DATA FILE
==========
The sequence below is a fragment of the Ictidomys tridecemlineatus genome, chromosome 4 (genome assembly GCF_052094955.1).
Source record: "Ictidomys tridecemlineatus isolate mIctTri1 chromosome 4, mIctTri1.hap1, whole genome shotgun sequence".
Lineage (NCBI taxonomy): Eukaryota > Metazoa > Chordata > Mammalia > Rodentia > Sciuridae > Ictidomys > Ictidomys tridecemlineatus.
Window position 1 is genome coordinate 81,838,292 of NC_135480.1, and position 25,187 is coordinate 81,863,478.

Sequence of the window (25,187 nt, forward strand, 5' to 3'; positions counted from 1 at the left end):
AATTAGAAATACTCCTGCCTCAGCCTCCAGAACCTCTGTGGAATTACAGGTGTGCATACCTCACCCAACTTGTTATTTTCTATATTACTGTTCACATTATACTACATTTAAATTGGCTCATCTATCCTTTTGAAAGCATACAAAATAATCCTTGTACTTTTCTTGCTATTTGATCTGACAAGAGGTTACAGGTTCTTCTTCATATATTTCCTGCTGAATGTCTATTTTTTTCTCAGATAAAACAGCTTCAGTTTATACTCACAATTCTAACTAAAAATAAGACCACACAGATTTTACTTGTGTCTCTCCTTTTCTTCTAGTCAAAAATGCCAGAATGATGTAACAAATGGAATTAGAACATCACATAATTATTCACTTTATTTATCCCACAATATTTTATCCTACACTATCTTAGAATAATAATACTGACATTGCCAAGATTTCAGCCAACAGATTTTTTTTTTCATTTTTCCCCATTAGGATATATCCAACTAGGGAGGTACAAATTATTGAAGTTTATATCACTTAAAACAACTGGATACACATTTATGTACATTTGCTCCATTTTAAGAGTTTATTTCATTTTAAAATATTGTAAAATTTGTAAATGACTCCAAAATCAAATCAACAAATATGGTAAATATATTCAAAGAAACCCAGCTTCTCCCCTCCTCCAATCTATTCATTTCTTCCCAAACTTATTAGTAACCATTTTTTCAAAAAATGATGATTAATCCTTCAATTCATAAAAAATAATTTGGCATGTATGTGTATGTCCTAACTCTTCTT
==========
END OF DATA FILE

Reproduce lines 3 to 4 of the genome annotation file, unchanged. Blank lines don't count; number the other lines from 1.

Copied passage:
Lineage (NCBI taxonomy): Eukaryota > Metazoa > Chordata > Mammalia > Rodentia > Sciuridae > Ictidomys > Ictidomys tridecemlineatus.
Window position 1 is genome coordinate 81,838,292 of NC_135480.1, and position 25,187 is coordinate 81,863,478.